Sans teeth, sans eyes, sans taste, sans everything.
I like it. I'm not sure I can borrow anything from this for a title without being brutally obvious, but maybe I'll just take away some inspiration. The Wikipedia entry (which includes this photo of Richard Kindersley's sculpture The Seven Ages of Man, in London) has some interesting context on Shakespeare's sources for the world as a stage and seven ages concepts.
"I'm a liar. Born to lying, bred to it, trained to it by an industry that lies for a living, practised it as a novelist. As a maker of fictions, I invent versions of myself, never the real thing, if it exists." - John le Carré
(Le Carré's father was a con man, and the writer was a British spy before turning to writing.)
"The Presidency tends, year by year, to go to such men. As democracy is perfected, the office represents, more and more closely, the inner soul of the people. We move toward a lofty ideal. On some great and glorious day the plain folks of the land will reach their heart’s desire at last, and the White House will be adorned by a downright moron." - H.L. Mencken
As I've mentioned here previously, I share a birthday and many attitudes (the better ones, of course) with Mencken. (I would have loved to hear his thoughts on our incoming president. I imagine he would have been particularly horrified by Trump's diction.) I've thoroughly enjoyed most of the Mencken I've read - the strength of his prose and boldness of his personality more than offsets the dated and now-obscure subject matter - and hope to read his "Days Trilogy" next.
"...not good and not bad, but both at once..."
After World War II, Knut Hamsun was put on trial for treason, due to his strong connections to the Nazis and Hitler. During his lengthy examination by the state for mental competence (it was surely hoped that, as a beloved but elderly national hero, his dealings with Nazis were nothing more than senility), Hamsun expounded on literature and its parallel to his own personality.
The so-called 'Naturalists', Zola and his period, wrote about people with dominant characteristics. They had no use for the more subtle psychology, people all had this 'dominant characteristic' which ordained their actions.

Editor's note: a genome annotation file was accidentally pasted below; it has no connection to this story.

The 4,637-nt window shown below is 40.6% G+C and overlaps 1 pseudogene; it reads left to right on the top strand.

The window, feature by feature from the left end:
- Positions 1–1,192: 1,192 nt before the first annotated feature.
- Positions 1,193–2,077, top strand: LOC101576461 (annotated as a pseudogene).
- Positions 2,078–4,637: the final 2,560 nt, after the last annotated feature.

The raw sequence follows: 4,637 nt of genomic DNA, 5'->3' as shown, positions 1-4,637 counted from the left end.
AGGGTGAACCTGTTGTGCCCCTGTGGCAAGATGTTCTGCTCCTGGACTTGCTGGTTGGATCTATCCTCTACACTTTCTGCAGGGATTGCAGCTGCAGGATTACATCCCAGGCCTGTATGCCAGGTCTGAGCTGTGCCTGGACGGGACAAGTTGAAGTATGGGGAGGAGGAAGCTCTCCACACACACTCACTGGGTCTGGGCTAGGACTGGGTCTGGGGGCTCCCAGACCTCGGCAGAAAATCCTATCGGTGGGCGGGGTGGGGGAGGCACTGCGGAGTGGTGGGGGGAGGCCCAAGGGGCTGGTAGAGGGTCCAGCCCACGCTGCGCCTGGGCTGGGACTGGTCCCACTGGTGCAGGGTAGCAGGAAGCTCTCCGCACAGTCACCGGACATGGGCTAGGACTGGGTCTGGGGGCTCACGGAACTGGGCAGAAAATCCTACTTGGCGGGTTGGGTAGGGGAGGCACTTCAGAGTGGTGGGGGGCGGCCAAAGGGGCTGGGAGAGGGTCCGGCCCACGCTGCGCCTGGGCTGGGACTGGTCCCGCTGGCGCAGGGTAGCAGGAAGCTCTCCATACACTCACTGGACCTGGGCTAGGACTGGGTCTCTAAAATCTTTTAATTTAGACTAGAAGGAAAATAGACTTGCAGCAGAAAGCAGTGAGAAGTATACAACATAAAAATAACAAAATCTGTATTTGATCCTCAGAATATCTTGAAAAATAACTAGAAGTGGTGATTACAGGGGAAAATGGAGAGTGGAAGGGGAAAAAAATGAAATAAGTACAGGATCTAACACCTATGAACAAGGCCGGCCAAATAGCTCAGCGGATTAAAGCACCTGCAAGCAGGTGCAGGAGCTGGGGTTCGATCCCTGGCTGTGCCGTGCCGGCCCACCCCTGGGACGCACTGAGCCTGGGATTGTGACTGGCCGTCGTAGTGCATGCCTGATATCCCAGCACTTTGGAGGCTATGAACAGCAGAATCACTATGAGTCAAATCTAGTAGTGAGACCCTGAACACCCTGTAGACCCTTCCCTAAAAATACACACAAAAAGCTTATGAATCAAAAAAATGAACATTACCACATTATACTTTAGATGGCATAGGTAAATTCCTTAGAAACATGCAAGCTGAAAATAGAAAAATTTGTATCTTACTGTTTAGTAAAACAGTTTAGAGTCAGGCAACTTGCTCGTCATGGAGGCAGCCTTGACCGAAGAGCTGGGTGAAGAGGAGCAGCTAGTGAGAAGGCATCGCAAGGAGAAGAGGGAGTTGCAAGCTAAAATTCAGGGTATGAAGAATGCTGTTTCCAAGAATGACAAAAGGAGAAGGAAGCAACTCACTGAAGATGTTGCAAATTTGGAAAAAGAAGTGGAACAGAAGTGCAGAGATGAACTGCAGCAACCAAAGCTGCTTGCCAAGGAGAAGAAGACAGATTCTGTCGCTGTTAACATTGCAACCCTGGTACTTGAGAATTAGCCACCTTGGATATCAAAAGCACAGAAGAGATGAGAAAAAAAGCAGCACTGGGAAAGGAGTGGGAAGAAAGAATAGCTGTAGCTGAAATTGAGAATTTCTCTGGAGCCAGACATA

Dostoevsky and others taught us all something different about human beings.
From the time I began I do not think that in my entire output you will find a character with a single dominant characteristic. They are all without so-called 'character'. They are split and fragmented, not good and not bad, but both at once, subtle, and changeable in their attitudes and in their deeds.
No doubt I am also like this myself.
It is very possible that I am aggressive, that I have in me something of all of the characteristics which the professor mentions. I am sensitive, suspicious, selfish, generous, jealous, righteous, logical, emotional, controlled. But I don't know that I could say that any one of them was more pronounced than the others in me. In addition I am filled by a grace which has permitted me to write my books. But I cannot 'analyse' that.
Brandes has called it the 'divine madness'.
The contradictory polarity that Hamsun described is the only possible way to reconcile the warm humanity of Hamsun the writer with the cold inhumanity of Hamsun the Nazi. (He was undeniably a Nazi. The medical examiners found him mentally competent, a conclusion that was supported by the fact that the old man wrote one final, rational book, On Overgrown Paths, about his post-war experience.) Hamsun had his demons, and a stubborn resolve that made him refuse to ever reconsider any of his strongly-held beliefs. He was yet another example of a great artist who was an often deplorable human being.
(Quotation from Enigma: The Life of Knut Hamsun, by Robert Ferguson, 1987.)
"Don‘t deliberate too long before you begin to write a sketch. All kinds of nice ideas can disappear, never to be seen again. On the other hand, I advise you not to tremble in the face of months, years even, of procrastination, since there’s something quite formative and educational in waiting." - Robert Walser
Writerly words to live by - don't delay, but don't rush!
“Why is it that knowing how to remain alone in Paris for a year in a miserable room teaches a man more than a hundred literary salons and forty years’ experience of ‘Parisian life’?” - Albert Camus
Because, Albert, struggle always creates greater art than does comfort. One of my reading goals for this year is to finally read The Stranger. (Yes, yes, I know. One of the many glaring gaps in my literary experience.)
Good Reading 2016
1. Kent Haruf, Our Souls at Night (review)
2. Jane Austen, Pride and Prejudice (review)
3. John Steinbeck, Cannery Row (review)
4. John Steinbeck, East of Eden (review)
5. Bel Kaufman, Up the Down Staircase (review)
6. Edna O'Brien, Wild Decembers (review)
7. Ursula K. Le Guin, The Lathe of Heaven (review)